How to Check Your Boiler Engineer is Gas Safe
The Gas Safe Register is the official list of businesses that are legally qualified to work with gas appliances such as boilers and cookers. Only people who are Gas Safe registered are allowed to install, remove, repair or service a gas appliance and not all engineers are able to carry out all types of work.
Here at Boiler Guide we take gas safety very seriously. Every 24 hours we automatically check the qualifications of every engineer on our network against the official Gas Safe Register. This means that you can rest assured any quotes you receive through Boiler Guide are from Gas Safe registered engineers with up to date qualifications and training.
However, it's also important that you carry out your own checks before they start work in your home.
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How to check an engineer is Gas Safe registered
Gas Safe engineers are issued with a Gas Safe ID card every year which you should ask to see when they arrive. On the front of the card you should be able to see:
- The engineer’s photo
- The start and expiry dates
- The licence number
- The security hologram
- Confirmation that the engineer is from the business you employed.
On the back of the card you can check that they are qualified to do the work you have hired them to do. This is also important as not all Gas Safe engineers are qualified to work with all types of gas appliance or to carry out all types of work, e.g. some may be qualified to service your boiler but not to install it.
In addition to checking the person at your door matches the photo on the card, you should also look for the unique 7-digit licence number. By entering this licence number on the Gas Safe Register website you can check that they are currently qualified to work with gas appliances.
Click here to visit the Gas Safe website for more information and/or to check the official Gas Safe Register. The engineer's ID number changes each year when they receive a new ID card.
Why is gas safety so important?
According to data from the Gas Safe Register, around 1 in 6 gas appliances in the UK is classified as unsafe. When gas appliances such as boilers, heaters and cookers are poorly installed or maintained or are broken, the consequences can be lethal.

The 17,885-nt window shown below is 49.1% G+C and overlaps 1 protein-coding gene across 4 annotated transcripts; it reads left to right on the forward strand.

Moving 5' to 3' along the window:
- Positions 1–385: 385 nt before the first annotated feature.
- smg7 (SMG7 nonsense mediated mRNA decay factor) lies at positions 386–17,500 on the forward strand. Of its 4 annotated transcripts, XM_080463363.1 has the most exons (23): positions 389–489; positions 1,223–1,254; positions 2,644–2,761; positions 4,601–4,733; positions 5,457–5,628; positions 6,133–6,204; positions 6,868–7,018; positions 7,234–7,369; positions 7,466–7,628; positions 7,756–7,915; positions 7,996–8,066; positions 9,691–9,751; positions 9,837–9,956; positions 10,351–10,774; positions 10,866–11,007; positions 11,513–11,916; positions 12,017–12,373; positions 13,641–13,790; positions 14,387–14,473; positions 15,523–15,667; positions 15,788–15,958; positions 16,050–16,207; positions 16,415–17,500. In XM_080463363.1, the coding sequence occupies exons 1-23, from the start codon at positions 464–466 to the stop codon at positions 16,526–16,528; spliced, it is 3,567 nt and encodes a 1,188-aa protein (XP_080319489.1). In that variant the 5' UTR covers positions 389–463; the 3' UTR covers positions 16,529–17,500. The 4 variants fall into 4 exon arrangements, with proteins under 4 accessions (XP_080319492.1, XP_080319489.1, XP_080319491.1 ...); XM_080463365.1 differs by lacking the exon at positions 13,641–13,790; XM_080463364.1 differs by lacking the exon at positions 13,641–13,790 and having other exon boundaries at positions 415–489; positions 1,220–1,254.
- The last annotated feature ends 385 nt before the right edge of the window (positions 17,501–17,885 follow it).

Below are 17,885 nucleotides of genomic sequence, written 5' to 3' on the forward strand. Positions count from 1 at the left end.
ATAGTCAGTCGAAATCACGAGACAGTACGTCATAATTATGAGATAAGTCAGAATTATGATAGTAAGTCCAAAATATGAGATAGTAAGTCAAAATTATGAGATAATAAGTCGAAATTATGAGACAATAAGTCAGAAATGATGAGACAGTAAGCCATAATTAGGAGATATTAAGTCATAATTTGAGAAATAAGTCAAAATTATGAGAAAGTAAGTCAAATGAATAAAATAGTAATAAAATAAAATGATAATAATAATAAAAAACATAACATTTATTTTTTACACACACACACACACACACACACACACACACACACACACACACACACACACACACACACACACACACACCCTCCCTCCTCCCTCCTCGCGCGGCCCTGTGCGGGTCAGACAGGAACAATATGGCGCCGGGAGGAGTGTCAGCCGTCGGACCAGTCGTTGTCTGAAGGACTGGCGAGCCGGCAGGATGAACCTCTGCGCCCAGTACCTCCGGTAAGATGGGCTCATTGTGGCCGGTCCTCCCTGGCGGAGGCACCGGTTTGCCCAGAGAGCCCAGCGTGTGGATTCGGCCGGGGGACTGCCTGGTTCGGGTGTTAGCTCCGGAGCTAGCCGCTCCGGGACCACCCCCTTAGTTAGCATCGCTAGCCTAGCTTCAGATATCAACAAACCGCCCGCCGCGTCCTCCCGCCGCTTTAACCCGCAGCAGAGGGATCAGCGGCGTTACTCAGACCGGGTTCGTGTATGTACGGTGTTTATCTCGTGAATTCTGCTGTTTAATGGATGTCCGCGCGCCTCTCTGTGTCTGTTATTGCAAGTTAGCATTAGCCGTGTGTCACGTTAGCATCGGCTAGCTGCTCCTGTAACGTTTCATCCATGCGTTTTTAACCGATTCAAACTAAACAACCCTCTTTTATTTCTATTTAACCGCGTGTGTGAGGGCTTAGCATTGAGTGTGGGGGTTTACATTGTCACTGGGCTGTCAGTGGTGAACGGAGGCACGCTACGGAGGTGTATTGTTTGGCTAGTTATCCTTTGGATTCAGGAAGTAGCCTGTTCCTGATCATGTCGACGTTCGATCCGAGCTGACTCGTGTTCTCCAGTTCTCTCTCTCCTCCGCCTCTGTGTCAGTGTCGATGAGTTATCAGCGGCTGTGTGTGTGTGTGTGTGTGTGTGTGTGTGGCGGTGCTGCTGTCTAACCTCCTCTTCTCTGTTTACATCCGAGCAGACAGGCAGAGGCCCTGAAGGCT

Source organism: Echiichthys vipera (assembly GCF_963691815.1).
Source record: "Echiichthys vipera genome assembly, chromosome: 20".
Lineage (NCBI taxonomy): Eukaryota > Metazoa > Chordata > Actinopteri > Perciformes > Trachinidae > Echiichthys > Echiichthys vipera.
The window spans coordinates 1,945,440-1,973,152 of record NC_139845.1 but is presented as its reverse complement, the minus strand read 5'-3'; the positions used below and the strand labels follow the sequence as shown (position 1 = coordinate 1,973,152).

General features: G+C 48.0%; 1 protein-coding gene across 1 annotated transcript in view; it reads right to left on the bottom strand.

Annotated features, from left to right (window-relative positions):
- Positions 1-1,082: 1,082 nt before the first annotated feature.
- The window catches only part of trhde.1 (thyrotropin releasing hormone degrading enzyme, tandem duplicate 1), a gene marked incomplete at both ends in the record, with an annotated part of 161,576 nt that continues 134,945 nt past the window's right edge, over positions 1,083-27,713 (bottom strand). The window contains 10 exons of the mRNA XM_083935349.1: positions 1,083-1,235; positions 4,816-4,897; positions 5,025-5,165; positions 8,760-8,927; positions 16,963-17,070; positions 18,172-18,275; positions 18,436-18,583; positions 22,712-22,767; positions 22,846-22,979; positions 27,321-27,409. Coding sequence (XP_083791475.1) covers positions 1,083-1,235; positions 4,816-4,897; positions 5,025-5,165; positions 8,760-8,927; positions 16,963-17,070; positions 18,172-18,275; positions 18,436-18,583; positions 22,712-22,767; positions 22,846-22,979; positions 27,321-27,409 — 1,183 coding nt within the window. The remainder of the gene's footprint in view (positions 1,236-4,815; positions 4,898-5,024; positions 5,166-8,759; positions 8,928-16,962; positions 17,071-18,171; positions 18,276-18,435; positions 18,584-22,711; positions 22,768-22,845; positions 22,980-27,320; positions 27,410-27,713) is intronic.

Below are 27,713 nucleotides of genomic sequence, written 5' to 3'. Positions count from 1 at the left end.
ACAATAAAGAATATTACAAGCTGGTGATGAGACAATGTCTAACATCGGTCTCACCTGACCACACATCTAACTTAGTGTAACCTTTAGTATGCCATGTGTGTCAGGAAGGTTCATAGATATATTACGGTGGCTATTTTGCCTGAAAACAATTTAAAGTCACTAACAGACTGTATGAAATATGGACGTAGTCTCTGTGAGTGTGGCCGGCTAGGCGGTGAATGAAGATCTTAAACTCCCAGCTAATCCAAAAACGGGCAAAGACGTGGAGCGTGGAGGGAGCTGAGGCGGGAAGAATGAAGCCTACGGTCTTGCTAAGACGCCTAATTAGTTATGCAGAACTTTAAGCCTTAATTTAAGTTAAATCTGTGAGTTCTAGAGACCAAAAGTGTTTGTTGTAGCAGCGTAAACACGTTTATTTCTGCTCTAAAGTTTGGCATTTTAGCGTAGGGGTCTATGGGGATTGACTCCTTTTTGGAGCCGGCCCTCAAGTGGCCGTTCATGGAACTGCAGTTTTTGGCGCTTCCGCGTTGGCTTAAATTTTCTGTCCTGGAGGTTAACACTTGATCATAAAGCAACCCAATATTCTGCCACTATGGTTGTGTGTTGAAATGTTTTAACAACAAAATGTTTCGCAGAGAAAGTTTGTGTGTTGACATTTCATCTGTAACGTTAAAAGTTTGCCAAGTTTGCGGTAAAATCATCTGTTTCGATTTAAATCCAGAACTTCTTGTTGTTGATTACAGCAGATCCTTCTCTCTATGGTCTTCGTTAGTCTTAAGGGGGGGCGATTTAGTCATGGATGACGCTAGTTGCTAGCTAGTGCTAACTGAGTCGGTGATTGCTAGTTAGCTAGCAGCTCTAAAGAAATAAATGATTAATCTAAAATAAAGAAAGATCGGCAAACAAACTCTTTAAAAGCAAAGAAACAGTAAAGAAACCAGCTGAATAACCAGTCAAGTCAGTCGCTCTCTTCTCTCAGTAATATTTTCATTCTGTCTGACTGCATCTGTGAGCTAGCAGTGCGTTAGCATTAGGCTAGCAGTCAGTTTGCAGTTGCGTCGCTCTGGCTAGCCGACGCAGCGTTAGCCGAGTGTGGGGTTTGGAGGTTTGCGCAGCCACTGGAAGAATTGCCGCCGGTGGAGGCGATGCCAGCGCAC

These appliances can cause fires, explosions and carbon monoxide leaks. Carbon monoxide (CO) is a colourless, odourless and tasteless gas. It is produced when gas appliances do not burn fuel correctly and breathing it in can lead to permanent brain damage or even death.
Early symptoms of CO poisoning are very much like the flu, e.g. headaches, dizziness, nausea and vomiting, confusion, tiredness, pain in the stomach and/or difficulty breathing. If you suspect that you or someone is experiencing symptoms of CO poisoning, evacuate the property and call 999.
It's strongly recommended that you install a carbon monoxide detector which will alert you when there is a leak. To prevent your gas appliances from becoming dangerous it's important to have your gas appliances serviced once every 12 months by a Gas Safe registered engineer. If your boiler hasn't been serviced in the last 12 months, get a free gas boiler service quote from a Gas Safe registered engineer in your local area using Boiler Guide.
How to keep your home Gas Safe
In addition to installing a carbon monoxide detector and organising an annual service for all your gas appliances with a Gas Safe registered engineer, you should be aware of potential signs of an unsafe appliance.
You can smell gas
If you can smell the distinctive rotten egg smell of gas, turn off the gas supply, open windows and doors, evacuate the property and call the Gas Emergency Service on 0800 111 999. DO NOT turn switches on or off, create sparks, naked flames, smoke cigarettes or use a mobile phone as this could cause an explosion.
Yellow or orange flame
A gas flame should be burning blue, not yellow or orange. If it is not blue the appliance could be producing carbon monoxide.
Black stains around or on the boiler
Black stains could also indicate a gas leak. Damaged, rusty, discoloured or corroded gas pipework should also be inspected by a Gas Safe engineer as soon as possible.
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